The five day conference, which is being attended by about 1,500 delegates from over 50 countries including Ghana, would share stories, knowledge, cultural experiences and ideas on how to better manage ecosystems, protect the environment and support sustainable livelihoods.
Speaking at the opening, Mr Tony Burke Environment Minister of Australia, said the aim of the network seeks to better conserve biological diversity and the sustainable use of natural resources, improve social cohesion and increase economic opportunities and alleviate poverty.
He traced the beginning of the network from a fishing journey with Mr Wayne Bergmann, Chief Executive Officer of Kred Enterprise in the Buccaneer Archipelago in Western Kimberley of Western Australia, where the idea was discussed.
“Our strategic plan to conserve the natural resources initially ignored the local people but it did not work, however, recognizing their inclusion later on has helped in gaining the resource that was lost”, he said.
He acknowledged the support and cooperation of the leadership of indigenous Aboriginal people of Australia and called on other countries to jointly manage conservation efforts with the local people to ensure efficiency and better economic returns.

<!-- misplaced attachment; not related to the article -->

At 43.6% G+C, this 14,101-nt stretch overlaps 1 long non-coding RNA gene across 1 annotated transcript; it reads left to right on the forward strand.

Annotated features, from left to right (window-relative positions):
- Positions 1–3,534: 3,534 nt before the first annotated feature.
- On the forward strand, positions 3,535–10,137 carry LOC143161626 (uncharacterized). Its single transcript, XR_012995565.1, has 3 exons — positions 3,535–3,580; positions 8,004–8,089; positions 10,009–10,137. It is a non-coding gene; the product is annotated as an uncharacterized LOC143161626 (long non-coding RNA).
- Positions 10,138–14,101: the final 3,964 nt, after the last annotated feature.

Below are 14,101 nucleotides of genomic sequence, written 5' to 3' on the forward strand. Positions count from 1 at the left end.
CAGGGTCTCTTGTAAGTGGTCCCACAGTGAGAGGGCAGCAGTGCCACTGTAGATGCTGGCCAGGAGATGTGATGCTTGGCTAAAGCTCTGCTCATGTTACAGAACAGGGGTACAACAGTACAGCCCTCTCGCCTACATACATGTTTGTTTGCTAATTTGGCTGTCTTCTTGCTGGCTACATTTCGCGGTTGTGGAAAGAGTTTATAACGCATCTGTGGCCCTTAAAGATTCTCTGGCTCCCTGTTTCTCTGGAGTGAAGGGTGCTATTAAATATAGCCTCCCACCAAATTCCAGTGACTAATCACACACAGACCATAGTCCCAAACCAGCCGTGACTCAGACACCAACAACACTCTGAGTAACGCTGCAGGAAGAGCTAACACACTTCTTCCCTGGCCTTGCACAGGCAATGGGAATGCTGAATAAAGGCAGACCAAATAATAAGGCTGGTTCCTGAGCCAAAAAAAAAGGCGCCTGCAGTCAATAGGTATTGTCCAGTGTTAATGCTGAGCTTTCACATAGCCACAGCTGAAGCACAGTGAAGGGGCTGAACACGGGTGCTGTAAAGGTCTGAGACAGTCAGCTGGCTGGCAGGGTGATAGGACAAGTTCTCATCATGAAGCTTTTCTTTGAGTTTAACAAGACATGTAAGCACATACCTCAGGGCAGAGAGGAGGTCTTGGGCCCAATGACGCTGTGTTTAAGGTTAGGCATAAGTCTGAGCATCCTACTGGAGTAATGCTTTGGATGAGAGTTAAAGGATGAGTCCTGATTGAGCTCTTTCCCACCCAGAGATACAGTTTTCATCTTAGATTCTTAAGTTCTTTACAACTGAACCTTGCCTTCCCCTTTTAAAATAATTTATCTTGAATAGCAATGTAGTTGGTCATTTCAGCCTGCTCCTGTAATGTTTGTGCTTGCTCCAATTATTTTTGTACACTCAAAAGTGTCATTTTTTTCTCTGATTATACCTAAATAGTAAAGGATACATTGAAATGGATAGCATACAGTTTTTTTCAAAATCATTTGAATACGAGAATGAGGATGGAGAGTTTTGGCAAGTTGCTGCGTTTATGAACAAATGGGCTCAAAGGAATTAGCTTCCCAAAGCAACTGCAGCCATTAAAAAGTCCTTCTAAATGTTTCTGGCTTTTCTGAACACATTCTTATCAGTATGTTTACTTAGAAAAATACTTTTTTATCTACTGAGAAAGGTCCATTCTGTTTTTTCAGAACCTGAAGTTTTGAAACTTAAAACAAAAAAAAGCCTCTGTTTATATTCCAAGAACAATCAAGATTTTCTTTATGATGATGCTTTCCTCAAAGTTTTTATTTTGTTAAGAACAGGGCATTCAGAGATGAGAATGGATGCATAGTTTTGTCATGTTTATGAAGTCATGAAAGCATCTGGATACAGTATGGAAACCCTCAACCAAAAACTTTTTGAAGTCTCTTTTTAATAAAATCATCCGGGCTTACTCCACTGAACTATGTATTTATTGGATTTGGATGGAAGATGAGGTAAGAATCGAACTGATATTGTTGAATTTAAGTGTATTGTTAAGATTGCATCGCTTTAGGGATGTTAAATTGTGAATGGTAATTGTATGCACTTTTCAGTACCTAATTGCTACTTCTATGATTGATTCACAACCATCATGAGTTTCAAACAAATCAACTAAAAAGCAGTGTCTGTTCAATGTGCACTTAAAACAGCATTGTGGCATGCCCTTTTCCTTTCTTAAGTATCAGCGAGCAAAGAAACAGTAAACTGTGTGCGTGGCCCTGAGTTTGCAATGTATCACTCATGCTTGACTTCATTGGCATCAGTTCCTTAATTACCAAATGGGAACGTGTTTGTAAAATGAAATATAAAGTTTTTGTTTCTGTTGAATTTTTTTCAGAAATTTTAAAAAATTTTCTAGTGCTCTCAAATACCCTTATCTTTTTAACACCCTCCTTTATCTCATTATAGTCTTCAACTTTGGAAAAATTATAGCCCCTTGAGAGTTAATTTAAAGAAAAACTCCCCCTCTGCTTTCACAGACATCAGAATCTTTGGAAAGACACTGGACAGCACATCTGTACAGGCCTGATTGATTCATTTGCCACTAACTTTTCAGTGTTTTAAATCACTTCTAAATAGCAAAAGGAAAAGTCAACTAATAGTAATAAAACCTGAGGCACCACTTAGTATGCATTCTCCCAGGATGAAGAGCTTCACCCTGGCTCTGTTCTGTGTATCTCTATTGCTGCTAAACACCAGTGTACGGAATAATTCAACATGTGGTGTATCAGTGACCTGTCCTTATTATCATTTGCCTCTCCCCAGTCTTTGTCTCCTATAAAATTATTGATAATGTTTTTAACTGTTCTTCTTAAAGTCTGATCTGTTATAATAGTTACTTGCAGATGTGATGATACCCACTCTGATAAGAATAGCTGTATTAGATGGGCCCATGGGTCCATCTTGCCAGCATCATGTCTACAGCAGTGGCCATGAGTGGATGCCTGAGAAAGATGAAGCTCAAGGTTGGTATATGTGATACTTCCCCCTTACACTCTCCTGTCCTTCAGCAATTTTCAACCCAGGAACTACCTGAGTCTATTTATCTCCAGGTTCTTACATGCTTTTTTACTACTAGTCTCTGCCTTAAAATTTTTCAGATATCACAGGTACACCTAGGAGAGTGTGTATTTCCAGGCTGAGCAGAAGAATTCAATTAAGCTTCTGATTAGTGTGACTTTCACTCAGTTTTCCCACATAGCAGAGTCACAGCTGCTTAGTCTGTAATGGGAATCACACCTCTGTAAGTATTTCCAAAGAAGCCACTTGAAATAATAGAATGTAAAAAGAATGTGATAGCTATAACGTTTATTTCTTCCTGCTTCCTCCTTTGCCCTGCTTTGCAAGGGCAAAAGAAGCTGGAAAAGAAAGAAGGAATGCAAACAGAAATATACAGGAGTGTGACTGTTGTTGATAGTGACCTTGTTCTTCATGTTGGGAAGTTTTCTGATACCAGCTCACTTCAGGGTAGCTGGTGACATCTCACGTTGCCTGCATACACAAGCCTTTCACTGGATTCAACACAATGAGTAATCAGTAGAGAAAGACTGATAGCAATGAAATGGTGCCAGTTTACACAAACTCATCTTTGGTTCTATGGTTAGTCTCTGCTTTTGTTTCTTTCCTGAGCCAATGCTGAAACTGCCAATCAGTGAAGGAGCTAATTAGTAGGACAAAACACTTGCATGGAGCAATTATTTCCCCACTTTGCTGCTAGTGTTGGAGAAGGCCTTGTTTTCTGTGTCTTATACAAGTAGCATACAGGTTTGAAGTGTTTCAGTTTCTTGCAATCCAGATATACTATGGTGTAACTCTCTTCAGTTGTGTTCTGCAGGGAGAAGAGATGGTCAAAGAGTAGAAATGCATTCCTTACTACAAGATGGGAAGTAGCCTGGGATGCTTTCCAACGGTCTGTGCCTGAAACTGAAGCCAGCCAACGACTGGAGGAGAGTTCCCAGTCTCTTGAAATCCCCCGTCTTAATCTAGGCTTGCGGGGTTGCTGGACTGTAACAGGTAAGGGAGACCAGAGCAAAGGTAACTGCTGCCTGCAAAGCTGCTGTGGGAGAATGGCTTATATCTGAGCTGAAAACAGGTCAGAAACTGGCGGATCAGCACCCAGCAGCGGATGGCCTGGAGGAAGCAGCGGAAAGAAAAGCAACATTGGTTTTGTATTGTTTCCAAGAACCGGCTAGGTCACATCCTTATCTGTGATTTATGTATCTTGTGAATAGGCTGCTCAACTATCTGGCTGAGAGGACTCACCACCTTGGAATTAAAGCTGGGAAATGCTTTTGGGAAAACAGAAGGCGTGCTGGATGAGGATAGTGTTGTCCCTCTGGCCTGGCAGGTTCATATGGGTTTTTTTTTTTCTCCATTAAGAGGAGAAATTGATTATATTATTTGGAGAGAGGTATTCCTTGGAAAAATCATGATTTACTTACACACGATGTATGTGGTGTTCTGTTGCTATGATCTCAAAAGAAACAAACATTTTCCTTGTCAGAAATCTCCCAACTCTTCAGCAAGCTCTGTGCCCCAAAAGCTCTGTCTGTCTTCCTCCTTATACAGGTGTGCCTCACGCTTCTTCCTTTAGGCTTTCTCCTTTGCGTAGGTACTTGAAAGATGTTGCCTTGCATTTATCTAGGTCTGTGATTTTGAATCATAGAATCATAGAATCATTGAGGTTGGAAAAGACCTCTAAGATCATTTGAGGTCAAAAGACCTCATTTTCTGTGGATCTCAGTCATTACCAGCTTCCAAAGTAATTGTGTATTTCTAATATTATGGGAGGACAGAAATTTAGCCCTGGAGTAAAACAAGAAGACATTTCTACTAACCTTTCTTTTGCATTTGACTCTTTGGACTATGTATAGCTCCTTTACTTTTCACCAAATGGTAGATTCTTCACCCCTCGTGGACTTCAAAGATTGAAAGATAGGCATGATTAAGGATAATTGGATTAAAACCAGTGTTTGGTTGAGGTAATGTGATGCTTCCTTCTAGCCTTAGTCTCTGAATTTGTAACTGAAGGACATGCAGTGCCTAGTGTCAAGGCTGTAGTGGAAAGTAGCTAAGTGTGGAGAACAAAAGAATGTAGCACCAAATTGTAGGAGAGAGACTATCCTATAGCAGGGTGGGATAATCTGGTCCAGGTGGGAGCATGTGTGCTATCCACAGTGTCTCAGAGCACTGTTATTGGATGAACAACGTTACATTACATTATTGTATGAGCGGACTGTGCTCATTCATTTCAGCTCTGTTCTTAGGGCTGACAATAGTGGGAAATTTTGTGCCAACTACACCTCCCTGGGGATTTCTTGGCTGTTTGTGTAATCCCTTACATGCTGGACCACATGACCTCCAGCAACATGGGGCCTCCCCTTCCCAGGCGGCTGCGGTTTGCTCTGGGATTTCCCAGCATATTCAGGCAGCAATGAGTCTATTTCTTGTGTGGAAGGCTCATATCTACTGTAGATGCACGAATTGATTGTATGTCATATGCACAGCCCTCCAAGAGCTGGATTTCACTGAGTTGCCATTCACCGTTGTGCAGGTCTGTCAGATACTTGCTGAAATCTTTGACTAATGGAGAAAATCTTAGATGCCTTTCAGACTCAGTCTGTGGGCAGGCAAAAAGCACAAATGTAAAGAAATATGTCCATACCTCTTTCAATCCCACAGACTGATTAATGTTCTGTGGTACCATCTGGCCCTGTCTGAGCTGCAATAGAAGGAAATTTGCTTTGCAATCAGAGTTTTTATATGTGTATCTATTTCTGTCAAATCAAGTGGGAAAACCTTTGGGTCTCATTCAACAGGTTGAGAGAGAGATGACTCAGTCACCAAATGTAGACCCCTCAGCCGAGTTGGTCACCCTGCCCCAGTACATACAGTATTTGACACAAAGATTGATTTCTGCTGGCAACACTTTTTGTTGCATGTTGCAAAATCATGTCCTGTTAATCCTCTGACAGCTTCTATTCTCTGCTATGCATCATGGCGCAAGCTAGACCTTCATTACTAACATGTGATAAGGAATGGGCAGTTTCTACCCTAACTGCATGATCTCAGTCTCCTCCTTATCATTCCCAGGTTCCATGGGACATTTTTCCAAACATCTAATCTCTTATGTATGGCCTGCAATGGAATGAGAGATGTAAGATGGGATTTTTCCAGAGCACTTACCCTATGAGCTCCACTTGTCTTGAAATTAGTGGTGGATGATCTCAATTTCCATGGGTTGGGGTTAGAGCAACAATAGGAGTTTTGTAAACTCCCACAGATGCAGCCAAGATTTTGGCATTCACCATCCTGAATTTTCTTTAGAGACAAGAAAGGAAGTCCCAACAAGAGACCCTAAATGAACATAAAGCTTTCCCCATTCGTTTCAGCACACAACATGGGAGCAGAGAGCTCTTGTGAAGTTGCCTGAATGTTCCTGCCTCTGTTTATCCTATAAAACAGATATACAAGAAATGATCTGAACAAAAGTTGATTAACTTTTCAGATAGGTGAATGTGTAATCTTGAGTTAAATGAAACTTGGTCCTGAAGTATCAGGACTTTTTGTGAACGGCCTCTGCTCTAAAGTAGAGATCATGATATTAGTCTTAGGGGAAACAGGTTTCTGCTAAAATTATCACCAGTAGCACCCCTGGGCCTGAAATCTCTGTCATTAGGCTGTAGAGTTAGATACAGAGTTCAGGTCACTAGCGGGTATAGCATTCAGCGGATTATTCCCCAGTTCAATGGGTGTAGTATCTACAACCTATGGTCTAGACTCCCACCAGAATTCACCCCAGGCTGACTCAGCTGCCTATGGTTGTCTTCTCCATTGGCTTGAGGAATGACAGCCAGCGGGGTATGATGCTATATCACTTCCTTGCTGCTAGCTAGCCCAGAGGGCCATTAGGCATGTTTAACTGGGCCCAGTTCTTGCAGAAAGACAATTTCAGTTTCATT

Dr Braulio F. de Souza Dias, Executive Secretary of the Convention on Biological Diversity, said initiatives such as the WIN which recognized and thrives on local knowledge and actions was the surest method to achieve the Aichi target by the UN.
The Aichi target, he explained, seeks to reduce direct pressure on biodiversity and promote its sustainable use.
Dr Dias said traditional knowledge was the most efficient method of conserving the environment and called on governments to adopt such an approach.
Ms Eleen Ravin, Manager, Equator Initiative at the United Nations Development Programms, said WIN’s commitment to promoting local and indigenous knowledge and experience was a value closely shared by the Equator Initiative, and by UNDP as a whole.
“Although there are synergies between the vision of the Equator Initiative and that of the World Indigenous Network we see WIN as additional opportunity to build on our experience of working to connect local and indigenous land and sea managers,” she said.
Ms Ravin said UNDP recognised community-based approaches seriously because it could help nations to advance people-centered development solutions.
She said sharing similar values regarding the importance of utilizing local and indigenous knowledge was a tool for addressing some of the most pressing development and environmental issues facing the world today.
By Albert Oppong-Ansah